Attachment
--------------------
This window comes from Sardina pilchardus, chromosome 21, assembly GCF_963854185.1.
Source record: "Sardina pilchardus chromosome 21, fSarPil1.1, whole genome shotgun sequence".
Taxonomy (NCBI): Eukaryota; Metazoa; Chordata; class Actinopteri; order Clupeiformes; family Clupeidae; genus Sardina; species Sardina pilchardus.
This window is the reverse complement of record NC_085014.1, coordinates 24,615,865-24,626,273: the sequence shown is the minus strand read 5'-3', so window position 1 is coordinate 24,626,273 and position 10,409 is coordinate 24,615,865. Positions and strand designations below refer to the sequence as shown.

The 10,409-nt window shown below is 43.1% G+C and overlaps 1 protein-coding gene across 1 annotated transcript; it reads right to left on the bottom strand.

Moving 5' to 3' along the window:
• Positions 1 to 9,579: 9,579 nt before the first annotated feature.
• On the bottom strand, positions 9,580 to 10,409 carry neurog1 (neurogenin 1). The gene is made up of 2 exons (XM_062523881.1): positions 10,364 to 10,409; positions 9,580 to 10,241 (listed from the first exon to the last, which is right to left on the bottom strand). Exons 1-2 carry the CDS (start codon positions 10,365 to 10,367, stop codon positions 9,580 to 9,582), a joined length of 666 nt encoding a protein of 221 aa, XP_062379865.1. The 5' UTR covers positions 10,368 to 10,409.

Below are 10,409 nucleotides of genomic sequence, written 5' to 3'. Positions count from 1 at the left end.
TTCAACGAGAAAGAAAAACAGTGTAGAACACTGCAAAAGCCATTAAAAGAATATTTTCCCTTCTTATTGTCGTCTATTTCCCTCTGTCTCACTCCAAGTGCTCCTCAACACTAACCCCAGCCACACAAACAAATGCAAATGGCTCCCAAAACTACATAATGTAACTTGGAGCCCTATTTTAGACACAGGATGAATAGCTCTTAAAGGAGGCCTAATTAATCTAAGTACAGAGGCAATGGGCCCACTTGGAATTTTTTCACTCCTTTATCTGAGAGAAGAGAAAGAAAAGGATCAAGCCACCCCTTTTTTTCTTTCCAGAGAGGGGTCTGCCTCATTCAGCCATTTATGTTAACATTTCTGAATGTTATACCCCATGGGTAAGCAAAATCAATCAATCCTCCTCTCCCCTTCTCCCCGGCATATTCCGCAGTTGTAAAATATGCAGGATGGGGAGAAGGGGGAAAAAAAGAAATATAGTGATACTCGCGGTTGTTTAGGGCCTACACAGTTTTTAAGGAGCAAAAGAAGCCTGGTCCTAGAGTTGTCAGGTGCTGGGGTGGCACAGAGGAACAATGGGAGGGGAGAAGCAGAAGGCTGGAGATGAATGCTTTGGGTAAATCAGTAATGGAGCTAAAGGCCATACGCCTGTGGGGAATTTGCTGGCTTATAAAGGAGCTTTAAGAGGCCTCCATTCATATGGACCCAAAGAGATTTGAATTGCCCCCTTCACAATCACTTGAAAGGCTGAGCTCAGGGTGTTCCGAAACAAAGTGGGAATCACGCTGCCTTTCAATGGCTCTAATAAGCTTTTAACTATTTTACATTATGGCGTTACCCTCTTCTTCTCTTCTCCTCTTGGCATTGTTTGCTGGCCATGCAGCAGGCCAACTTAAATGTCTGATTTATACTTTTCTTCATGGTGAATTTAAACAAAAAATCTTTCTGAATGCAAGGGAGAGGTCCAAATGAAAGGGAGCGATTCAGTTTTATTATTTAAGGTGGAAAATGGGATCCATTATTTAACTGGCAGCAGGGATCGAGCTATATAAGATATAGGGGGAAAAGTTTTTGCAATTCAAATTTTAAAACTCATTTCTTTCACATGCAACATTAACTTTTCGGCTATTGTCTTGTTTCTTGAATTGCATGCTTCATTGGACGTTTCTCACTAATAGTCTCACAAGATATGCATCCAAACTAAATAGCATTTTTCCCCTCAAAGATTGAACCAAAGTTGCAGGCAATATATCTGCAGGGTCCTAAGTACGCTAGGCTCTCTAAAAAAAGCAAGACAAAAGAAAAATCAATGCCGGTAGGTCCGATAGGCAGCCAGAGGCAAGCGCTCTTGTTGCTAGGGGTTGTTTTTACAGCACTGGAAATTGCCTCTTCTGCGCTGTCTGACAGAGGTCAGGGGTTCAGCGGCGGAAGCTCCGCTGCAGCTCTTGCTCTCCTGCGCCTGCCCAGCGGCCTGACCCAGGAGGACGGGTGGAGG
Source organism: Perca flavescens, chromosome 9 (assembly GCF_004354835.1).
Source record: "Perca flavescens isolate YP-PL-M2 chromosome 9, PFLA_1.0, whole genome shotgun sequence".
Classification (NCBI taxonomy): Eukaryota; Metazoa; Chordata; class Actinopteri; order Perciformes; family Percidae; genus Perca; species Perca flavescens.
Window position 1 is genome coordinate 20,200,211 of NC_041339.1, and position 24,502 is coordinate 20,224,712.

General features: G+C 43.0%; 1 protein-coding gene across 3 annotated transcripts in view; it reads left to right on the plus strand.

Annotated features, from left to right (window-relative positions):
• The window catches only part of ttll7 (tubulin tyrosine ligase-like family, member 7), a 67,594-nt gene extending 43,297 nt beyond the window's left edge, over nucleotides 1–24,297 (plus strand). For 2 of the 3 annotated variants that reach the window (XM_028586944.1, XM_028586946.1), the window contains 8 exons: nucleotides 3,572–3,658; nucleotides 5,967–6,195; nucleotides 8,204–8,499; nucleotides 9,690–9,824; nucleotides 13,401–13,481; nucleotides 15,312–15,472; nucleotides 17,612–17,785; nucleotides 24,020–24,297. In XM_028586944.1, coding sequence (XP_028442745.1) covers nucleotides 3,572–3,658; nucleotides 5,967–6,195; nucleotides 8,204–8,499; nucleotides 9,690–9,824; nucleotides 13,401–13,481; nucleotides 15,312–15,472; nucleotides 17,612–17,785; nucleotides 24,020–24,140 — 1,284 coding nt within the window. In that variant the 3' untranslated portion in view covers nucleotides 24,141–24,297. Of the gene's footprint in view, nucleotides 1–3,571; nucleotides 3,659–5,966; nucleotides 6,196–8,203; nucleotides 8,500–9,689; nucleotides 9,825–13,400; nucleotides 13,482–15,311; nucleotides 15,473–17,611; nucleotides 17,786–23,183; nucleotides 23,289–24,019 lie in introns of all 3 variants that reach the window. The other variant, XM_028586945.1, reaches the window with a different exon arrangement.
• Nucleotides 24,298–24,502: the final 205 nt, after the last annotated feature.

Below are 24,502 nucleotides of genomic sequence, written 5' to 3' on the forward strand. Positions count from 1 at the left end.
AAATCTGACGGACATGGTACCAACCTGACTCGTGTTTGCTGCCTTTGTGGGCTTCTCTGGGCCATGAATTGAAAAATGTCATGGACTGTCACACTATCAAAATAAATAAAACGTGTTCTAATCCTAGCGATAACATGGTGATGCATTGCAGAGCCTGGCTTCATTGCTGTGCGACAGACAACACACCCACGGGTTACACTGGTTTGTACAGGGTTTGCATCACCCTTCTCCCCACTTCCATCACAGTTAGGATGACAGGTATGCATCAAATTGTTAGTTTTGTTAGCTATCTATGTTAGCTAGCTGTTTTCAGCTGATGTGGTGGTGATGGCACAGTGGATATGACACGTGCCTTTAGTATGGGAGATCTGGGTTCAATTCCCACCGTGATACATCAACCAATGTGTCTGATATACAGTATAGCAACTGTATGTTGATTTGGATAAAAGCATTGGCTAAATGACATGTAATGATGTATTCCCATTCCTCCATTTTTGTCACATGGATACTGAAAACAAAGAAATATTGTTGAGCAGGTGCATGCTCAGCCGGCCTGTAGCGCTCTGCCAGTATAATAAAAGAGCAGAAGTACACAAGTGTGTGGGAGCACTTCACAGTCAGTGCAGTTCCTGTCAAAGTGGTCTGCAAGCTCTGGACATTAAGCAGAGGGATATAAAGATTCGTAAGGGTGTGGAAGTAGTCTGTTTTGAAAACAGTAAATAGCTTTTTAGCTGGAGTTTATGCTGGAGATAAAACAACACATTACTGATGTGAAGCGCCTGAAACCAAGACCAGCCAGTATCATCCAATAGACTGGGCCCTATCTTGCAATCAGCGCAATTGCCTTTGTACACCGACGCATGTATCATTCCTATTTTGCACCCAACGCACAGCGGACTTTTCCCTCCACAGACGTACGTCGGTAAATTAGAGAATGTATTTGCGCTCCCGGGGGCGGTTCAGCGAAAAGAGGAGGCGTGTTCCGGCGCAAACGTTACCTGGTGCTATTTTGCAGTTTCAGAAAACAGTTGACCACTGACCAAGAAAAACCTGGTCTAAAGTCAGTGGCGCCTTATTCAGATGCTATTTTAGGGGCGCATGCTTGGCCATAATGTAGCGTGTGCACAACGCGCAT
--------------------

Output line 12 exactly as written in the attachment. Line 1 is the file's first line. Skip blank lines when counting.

Source record: "Perca flavescens isolate YP-PL-M2 chromosome 9, PFLA_1.0, whole genome shotgun sequence".